• gravelinspector-Aidan
      Posted October 21, 2017 at 10:48 am | Permalink

      What you need is one of these “name that turd” charts.

  15. rasmo carenna
    Posted October 19, 2017 at 11:56 am | Permalink

    Holly sh*t! I mean, shot.

  16. Mark Sturtevant
    Posted October 19, 2017 at 11:59 am | Permalink

    I like also how the animation uses figures that are very much like those in XKCD.

  17. Posted October 19, 2017 at 12:04 pm | Permalink

    As I was sitting there thinking about how I was about to flush away $40, I realized the truth: This is a Russian plot to disrupt our economy!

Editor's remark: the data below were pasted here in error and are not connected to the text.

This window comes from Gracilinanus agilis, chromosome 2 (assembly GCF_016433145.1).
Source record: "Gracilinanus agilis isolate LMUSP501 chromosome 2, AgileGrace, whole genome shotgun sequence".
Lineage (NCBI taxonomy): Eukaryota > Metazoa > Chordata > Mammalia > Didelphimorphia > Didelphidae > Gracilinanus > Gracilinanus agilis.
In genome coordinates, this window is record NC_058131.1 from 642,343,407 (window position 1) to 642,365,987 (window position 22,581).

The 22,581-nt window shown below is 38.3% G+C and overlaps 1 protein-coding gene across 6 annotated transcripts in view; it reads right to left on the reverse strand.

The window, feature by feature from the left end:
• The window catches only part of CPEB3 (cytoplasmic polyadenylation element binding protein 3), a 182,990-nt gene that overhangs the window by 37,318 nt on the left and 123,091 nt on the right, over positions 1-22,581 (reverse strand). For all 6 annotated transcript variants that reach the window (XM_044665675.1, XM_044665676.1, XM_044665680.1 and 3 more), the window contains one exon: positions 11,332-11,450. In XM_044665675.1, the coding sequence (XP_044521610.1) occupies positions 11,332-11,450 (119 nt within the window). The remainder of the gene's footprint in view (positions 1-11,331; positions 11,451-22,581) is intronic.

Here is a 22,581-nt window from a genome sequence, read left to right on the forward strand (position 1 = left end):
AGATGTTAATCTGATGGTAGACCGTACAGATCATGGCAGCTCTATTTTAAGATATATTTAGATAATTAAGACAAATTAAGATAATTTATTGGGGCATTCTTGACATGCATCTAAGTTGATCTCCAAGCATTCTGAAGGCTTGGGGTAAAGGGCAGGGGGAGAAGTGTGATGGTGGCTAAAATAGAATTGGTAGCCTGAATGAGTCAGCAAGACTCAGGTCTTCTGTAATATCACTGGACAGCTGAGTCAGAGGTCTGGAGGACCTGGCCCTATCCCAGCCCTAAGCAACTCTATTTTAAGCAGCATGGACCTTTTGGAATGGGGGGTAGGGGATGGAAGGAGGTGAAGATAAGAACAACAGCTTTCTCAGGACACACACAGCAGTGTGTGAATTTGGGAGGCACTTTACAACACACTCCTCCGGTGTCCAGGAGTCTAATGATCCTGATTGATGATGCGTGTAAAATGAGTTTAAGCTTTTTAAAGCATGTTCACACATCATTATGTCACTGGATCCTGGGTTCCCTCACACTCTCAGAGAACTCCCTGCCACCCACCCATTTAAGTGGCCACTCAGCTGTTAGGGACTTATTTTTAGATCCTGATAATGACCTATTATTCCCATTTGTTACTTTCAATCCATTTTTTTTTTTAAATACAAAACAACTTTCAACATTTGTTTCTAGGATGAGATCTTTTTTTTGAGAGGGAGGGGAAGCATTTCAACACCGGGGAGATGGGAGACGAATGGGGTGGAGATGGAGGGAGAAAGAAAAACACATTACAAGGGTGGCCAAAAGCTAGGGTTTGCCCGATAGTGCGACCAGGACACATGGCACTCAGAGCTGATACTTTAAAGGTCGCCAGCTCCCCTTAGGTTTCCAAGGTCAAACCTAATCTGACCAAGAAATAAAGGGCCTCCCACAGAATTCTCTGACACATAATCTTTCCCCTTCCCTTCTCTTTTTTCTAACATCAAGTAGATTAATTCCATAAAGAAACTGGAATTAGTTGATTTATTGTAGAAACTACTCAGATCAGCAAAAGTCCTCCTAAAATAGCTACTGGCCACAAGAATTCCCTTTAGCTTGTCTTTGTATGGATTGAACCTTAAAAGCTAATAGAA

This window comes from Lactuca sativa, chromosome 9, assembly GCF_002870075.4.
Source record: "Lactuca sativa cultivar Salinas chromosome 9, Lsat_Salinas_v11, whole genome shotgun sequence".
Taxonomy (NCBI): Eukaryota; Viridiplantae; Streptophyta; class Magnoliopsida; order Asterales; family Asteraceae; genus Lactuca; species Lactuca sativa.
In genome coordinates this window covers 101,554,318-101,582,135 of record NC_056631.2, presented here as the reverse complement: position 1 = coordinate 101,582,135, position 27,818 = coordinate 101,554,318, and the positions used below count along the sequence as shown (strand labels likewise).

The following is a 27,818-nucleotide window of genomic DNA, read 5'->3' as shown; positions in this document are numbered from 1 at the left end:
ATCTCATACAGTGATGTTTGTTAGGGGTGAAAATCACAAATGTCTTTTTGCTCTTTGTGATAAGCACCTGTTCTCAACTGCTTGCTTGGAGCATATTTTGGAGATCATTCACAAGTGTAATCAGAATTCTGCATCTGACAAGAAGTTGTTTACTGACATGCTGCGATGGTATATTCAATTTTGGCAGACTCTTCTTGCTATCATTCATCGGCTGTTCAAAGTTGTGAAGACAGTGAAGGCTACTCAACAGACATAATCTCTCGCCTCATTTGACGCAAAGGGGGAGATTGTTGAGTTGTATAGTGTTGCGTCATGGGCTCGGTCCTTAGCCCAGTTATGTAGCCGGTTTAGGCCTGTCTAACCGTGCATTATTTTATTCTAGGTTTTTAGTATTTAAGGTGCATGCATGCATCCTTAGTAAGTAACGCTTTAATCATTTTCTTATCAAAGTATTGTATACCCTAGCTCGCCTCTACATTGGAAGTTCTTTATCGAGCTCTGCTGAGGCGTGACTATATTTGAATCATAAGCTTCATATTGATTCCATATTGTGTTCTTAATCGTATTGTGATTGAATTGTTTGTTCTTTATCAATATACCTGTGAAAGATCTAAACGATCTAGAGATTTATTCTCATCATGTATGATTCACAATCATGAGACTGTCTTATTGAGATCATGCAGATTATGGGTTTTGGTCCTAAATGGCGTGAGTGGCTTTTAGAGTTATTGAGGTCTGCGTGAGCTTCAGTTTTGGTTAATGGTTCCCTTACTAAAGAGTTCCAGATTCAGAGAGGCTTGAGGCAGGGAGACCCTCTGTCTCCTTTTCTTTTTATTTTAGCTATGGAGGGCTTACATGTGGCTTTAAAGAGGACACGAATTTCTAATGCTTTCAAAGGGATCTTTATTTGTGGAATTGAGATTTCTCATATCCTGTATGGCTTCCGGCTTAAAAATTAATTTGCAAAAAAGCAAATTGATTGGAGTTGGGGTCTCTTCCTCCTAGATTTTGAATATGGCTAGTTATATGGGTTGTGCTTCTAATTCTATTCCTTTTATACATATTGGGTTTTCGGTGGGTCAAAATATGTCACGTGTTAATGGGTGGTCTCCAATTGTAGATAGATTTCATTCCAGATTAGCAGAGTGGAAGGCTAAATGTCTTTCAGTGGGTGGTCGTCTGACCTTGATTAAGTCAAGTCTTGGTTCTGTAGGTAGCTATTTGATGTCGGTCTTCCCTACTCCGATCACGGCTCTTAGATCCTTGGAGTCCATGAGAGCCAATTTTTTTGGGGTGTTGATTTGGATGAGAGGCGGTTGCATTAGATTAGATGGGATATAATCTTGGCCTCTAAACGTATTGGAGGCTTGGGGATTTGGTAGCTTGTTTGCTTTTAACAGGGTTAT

18. Posted October 19, 2017 at 12:07 pm | Permalink

    I’ve been reading a lot about this for many months. Apparently, it also helps people with Crohn’s disease, people with diabetes, and people who are obese or overweight.

  19. Posted October 19, 2017 at 12:16 pm | Permalink

    I took part in a similar study about 16 years ago. I got $50 for my sample and I bought my first cell phone with the money. I named the phone “Shit Bucket.”

    • Dave B
      Posted October 19, 2017 at 3:43 pm | Permalink

      I would have gone with the IPoopedPhone

      • gravelinspector-Aidan
        Posted October 21, 2017 at 10:56 am | Permalink

        Pre iPhone.
        I, on the other hand, do have an original “iPoop” – that is pre-lawsuit. The post-lawsuit ones are devoid of Apple-like naming.

      • Posted October 25, 2017 at 1:09 pm | Permalink

        This was before iPhones existed. I think.

  20. Charles Minus